When training the model without the feature fusion, the audio longer than 10 seconds will be randomly chunked into a 10-second segment.

Text settings

Tokenise the text with a maximum token length of 77


Use the Adam optimiser with β1 = 0.99, β2 = 0.9 with a warm-up and cosine learning rate decay at a basic learning rate of 10−4.

Batch sizes

  • Batch size of 768 on the AudioCaps + Clotho dataset
  • 2304 on the training dataset containing LAION-Audio-630K
  • 4608 on the training dataset containing the AudioSet


We train the model for 45 epochs.

Text-to-Audio Retrieval

They experiment to find the best audio and text encoder for retrieval tasks.

Combine two audio encoders with three text encoders loaded from pre-trained checkpoints.

In this experiment, train on AudioCaps and Clotho datasets, and report the best mAP@10 on audio-to-text (A→T) and text-to-audio (T→A) perspectives


  • Audio encoder: HTS-AT better than PANNs combined with RoBERTa or BERT.
  • Text encoder: RoBERTa beats BERT. CLIP transformer worst.

Dataset Scale

Now, they use the HTSAT-RoBERTa model to perform text-to-audio retrieval experiments across the datasets.

This task uses the same metrics to compute recall scores at different ranks.

In the training set, they gradually increase the scale of the dataset.

They find that scaling up the dataset from "AudioCaps + Clotho" to "LA." does not improve the result on the AudioCaps evaluation set but gets better performance on the Clotho evaluation set.

One reason is that AudioCaps contains audio similar to AudioSet, on which the audio encoder's loaded checkpoint is pre-trained.

When the model receives more data from other sources, it increases its generalisation but moves the distribution out of AudioSet data.

Therefore, the performance on AudioCaps drops, but that on Clotho increases a lot, demonstrating a trade-off of the model to keep the performance among different types of audio.

Keyword-to-Caption and Feature Fusion

They observe performance improvements when adding the feature fusion mechanism and keyword-to-caption augmentation to the model.

Feature fusion is effective, especially in the Clotho dataset, because it contains longer audio data (> 10 seconds).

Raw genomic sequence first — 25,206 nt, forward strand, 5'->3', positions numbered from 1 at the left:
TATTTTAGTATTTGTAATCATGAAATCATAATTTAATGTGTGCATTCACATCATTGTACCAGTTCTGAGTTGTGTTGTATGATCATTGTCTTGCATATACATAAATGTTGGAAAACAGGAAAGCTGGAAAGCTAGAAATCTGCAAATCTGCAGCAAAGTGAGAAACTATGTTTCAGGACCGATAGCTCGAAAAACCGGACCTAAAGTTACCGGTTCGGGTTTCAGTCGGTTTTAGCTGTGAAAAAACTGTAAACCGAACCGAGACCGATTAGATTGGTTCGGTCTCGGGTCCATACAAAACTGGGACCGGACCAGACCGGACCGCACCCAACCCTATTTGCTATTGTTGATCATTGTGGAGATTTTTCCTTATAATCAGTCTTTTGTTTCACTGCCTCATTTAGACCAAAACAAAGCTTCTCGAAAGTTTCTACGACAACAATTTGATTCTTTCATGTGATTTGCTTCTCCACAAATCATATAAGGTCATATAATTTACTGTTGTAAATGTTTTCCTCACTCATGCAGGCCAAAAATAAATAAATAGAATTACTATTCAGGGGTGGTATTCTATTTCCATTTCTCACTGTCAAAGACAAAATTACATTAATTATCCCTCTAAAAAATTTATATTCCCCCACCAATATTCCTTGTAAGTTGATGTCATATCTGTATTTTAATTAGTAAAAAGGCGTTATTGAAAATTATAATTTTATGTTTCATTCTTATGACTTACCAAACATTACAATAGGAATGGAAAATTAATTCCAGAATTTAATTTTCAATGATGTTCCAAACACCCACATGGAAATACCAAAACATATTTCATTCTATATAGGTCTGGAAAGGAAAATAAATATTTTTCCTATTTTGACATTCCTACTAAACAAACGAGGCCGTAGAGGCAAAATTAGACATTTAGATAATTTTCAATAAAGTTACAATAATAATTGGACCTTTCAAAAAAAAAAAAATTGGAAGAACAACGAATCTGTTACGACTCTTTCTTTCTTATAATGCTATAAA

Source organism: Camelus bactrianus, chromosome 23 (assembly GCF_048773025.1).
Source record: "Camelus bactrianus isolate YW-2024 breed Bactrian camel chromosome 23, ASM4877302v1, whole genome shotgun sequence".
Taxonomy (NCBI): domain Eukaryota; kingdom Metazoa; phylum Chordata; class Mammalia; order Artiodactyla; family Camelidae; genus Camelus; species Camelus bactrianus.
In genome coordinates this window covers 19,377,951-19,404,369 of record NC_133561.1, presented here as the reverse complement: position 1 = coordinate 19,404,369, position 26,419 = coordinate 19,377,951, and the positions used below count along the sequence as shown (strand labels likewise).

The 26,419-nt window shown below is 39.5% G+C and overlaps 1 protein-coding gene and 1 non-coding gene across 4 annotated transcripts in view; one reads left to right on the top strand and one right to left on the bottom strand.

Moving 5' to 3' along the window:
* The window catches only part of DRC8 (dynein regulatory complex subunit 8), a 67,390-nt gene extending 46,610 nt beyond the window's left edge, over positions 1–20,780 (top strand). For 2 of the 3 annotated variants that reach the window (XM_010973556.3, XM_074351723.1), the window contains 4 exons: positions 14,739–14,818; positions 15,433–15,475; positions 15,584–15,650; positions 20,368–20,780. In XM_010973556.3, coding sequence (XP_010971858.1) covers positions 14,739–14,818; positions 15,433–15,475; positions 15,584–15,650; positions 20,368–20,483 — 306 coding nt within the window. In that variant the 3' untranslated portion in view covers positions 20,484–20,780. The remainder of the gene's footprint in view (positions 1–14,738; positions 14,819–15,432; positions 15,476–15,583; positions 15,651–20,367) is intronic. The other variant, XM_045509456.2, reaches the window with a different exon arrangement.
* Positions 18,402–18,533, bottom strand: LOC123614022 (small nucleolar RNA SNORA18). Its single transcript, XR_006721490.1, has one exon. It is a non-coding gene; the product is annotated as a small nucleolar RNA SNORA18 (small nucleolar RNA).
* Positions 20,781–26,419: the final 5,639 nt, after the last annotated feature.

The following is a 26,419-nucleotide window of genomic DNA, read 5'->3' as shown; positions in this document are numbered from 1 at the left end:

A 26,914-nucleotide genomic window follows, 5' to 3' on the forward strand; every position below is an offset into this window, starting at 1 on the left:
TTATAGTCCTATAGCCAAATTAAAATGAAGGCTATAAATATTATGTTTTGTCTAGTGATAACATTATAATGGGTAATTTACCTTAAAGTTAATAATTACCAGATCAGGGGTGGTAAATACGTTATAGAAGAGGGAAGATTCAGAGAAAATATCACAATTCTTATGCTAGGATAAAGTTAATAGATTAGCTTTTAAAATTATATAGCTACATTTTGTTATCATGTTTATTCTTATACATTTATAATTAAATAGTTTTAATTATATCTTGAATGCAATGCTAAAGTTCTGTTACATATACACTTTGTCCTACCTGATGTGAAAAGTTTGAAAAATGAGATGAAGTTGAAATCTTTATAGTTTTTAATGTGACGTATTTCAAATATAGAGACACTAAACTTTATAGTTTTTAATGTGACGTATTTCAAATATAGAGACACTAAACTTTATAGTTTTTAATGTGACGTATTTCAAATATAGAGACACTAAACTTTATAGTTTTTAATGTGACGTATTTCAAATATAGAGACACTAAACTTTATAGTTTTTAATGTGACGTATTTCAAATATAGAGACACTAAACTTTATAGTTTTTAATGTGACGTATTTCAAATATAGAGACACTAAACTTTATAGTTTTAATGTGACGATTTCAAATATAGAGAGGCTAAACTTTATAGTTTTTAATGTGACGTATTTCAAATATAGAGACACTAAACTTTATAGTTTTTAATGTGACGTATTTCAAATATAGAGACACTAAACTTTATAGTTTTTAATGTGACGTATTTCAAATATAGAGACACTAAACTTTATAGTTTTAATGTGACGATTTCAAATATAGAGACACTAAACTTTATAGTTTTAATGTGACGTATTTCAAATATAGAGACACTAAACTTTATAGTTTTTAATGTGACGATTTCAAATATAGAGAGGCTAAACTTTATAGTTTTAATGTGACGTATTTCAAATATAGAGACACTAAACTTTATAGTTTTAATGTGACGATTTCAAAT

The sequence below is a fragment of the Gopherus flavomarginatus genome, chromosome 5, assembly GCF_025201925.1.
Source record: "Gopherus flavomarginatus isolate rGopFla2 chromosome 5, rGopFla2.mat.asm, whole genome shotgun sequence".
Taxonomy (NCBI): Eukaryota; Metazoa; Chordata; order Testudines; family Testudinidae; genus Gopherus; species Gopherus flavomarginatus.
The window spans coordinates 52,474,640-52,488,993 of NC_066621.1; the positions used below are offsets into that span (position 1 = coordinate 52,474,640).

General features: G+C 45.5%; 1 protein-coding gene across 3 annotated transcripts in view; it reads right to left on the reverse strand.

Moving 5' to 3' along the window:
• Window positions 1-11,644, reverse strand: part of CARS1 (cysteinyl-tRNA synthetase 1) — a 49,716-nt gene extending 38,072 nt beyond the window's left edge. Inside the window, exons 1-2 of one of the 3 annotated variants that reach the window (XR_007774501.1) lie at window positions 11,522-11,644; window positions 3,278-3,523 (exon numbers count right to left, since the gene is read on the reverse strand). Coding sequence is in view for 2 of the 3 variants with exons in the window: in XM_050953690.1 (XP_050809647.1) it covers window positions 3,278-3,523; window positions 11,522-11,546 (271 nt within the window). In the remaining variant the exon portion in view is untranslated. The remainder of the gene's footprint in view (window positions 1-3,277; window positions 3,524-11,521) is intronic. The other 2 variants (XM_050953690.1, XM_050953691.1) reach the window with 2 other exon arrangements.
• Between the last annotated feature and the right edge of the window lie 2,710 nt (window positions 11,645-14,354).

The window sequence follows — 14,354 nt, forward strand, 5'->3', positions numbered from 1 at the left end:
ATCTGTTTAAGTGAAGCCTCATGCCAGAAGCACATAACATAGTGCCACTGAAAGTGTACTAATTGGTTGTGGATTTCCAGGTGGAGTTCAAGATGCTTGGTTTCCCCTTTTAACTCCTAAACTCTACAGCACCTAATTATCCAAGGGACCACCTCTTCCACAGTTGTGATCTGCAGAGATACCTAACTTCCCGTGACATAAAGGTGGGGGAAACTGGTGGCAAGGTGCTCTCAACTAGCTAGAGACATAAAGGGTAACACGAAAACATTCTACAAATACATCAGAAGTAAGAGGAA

When they add AudioSet into the training set with either template prompting or keyword-to-caption augmentation, we can see the performance increases again on AudioCaps while decreasing on Clotho.

This result further confirms the trade-off performance between AudioCaps and Clotho datasets mentioned above.

Also, keyword-to-caption augmentation works better than the template text prompting method on most metrics.

As a result, our best model outperforms previous methods on most metrics (mainly R@1=36.7% on AudioCaps and R@1=18.2% on Clotho) in the text-to-audio retrieval tasks.

We show that training on large-scale datasets (LAION-Audio-630K and AudioSet with keyword-to-caption augmentation) and feature fusion can improve model performance.

Zero-shot Audio Classification

To study the model generalisation and robustness, they conducted zero-shot audio classification experiments on three top-performing models in previous experiments.

They evaluate models on three audio classification datasets: ESC50, VGGSound, and Urbansound8K. They use top-1 accuracy as the metric.

They classify audio by performing audio-to-text retrieval with each text corresponding to the text prompt converted from class label via "This a sound of the label.".

There's some dataset overlap between the training data and the zero-shot dataset. They excluded all the overlap samples and performed a zero-shot evaluation on the remaining dataset.

As shown in Table 4, the models achieve new SoTAs of zero-shot audio classification across all three datasets.

Keyword-to-caption augmentation increases the performance of VGGsound and US8K by adding more text captions to "enrich" the text embedding space.

Supervised Audio Classification

They perform supervised audio classification by fine-tuning the audio encoder on FSD50K and VGGSound datasets. They do not run experiments on ESC50 or Urbansound8K due to data leakage concerns. mAP is used as an evaluation metric.

Feature-fusion enables the model to handle variable-length input and performs better than previous models.

They outperform the current state-of-the-art on the VGGSound dataset, close to the state-of-the-art on the FSD50K dataset.

Future Work

They want to collect an even larger dataset.

Apply representations to other downstream tasks like audio synthesis and separation.